The Miracles of Saint James
Translations from the Liber Sancti Jacobi

Edited and translated by Thomas F. Coffey,
Linda Kay Davidson & Maryjane Dunn

La corónica February 26, 1998

Manuscripta 40.1

La corónica

IN RECENT YEARS there has been increasing interest in the cult of St. James and the pilgrimage to Compostela, bolstered in no small part by the efforts of Davidson and Dunn. These scholars have provided Santiago enthusiasts, be they specialists or amateurs, with a wealth of materials to aid in their pursuits, most notably: Pilgrimage in the Middle Ages: A Research Guide (Garland, 1993); The Pilgrimage to Santiago de Compostela: A Comprehensive, Annotated Bibliography (Garland, 1994); and The Pilgrimage to Compostela in the Middle Ages: A Book of Essays (Garland, 1996). Special attention has been given to the Codex Calixtinus, the twelfth-century manuscript of the Liber Sancti Jacobi held at the Cathedral Archives in Compostela. The last decade alone has seen the publication of over twenty book-length studies of various aspects of the Codex as well as the release of over fifteen recordings of music related to it.

In 1993 William Melczer published The Pilgrim's Guide to Santiago de Compostela (Italica Press), an outstanding translation of the fifth book of the Codex accompanied by copious ancillary materials (an extensive introduction, detailed commentaries, a hagiographical register, a gazetteer). This major contribution to Codex studies is now complimented by the translations of Davidson, Dunn, and Coffey. I emphasize the plural, translations, as this volume contains not only the second book of the Codex recounting twenty-two miracles of St. James, but also the introductory letter ascribed to Pope Calixtus II, and the sermon known by its opening words “Veneranda dies” (Book I, Chapter 17 of the Codex). The translators chose these materials in order to "give the reader a good understanding of the saint's miracles, as the compiler would have his audience know them (xiv).

While Davidson, Dunn, and Coffey do not specify the audience they envision for their translation, the materials included in the introduction and the notes indicate a general audience of non-specialists in medieval or hagiographic studies. The well-documented introduction summarizes existing scholarship, and will serve as an excellent starting point for those wishing to study St. James and his pilgrimage as well as the Codex. The authors review in detail various aspects related to the saint: the growth and popularity of the cult of St. James through the nineteenth century; the history of Compostela and its development of pilgrimage industries; the concept and practice of pilgrimage and types of pilgrims; the celebration of feast days. They then turn to questions pertaining to the Liber itself, focusing especially on the materials translated in the volume. There is a brief consideration of the style and the dubious authorship of the introductory letter as well as an examination of the “Veneranda dies,” shows that the text follows the precepts of the artes praedicandi. Particular attention is rightly given to the saint's miracles. In order to determine the factors that unify the collection, the authors offer an extensive discussion (accompanied by useful charts and maps) of the authorship, chronology, and typology of the miracles; the nationalities, ages, and sexes of their recipients; and the sites of the miraculous events. They conclude that it is primarily the concept of pilgrimage itself that gives structure and coherence to the text.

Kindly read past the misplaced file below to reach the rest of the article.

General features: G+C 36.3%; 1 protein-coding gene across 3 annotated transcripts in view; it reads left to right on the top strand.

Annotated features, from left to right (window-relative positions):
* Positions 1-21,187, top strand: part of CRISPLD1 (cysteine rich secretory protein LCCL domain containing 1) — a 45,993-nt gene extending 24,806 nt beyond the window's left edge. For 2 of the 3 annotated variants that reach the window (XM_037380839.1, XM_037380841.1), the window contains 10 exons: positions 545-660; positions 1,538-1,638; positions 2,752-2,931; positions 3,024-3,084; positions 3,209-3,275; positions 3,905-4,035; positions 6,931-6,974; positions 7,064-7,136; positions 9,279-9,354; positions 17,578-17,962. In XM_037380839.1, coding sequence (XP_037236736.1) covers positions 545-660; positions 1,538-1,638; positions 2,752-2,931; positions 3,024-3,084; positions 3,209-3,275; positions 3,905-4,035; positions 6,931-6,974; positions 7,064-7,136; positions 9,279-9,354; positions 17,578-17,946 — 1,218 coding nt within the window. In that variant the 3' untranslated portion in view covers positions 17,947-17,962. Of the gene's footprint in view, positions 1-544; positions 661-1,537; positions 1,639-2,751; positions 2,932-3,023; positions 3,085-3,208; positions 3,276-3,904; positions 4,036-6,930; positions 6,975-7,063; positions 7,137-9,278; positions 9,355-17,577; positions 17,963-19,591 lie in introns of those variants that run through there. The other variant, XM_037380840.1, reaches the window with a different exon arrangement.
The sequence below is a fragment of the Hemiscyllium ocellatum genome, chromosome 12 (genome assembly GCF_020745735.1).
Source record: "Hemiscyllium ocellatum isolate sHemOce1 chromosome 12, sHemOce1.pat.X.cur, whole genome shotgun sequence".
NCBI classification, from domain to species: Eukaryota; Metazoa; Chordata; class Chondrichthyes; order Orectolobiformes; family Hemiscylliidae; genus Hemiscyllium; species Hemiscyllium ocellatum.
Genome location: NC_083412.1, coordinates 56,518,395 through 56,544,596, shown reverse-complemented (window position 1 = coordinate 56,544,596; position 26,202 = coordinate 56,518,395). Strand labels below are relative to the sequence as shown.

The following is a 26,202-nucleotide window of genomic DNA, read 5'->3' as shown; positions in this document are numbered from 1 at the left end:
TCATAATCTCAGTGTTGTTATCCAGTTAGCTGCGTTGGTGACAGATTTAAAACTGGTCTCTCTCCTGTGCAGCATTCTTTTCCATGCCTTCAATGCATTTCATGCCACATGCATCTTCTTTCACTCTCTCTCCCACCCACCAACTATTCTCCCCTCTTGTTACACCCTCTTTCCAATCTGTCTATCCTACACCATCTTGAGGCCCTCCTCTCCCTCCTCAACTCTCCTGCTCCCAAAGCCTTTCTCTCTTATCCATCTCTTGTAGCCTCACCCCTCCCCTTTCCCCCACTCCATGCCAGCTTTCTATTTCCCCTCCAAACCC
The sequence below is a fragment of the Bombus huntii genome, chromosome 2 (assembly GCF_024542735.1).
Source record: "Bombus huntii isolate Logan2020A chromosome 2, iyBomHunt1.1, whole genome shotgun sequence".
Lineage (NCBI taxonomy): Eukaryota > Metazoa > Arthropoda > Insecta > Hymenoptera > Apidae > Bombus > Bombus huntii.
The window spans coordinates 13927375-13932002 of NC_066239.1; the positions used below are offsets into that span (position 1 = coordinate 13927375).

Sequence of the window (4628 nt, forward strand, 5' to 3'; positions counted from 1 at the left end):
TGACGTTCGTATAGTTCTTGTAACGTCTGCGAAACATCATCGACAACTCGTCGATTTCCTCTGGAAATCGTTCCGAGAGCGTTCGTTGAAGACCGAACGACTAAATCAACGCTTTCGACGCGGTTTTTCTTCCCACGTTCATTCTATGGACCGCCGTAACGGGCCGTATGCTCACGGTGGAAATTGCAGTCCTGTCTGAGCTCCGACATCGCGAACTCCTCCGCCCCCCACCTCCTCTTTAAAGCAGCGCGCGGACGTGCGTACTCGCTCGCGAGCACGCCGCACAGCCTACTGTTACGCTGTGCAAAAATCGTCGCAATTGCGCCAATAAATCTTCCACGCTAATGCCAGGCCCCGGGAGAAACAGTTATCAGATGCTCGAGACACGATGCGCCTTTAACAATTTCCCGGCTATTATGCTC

The translation is based on the transcription by Walter Muir Whitehill, corrected by the 1993 facsimile of the Codex. The translators have rendered the text into fluent, readable English, always attempting to preserve the flavor of the Latin original.... The volume also includes a useful bibliography.

...The Miracles of Saint James represents a significant contribution to the study of the saint's cult and pilgrimage, for it makes this important collection of miracles accessible to a broad audience. Owing to the general scope of the introduction and the clarity of the translation itself, teachers of hagiography will find this volume especially appropriate for their students."
— Jane E. Connolly, University of Miami

Manuscripta 40.1

THE TWENTY-TWO MIRACLES associated with St. James from Book II of the Codex Calixtinus are given here in English translation plus the seventeenth chapter of Book I of the Codex Calixtinus. The introduction analyses the types, places and recipients of the miracles and discusses the appearances of St. James in these stories. Included are extensive notes, a bibliography and an index.

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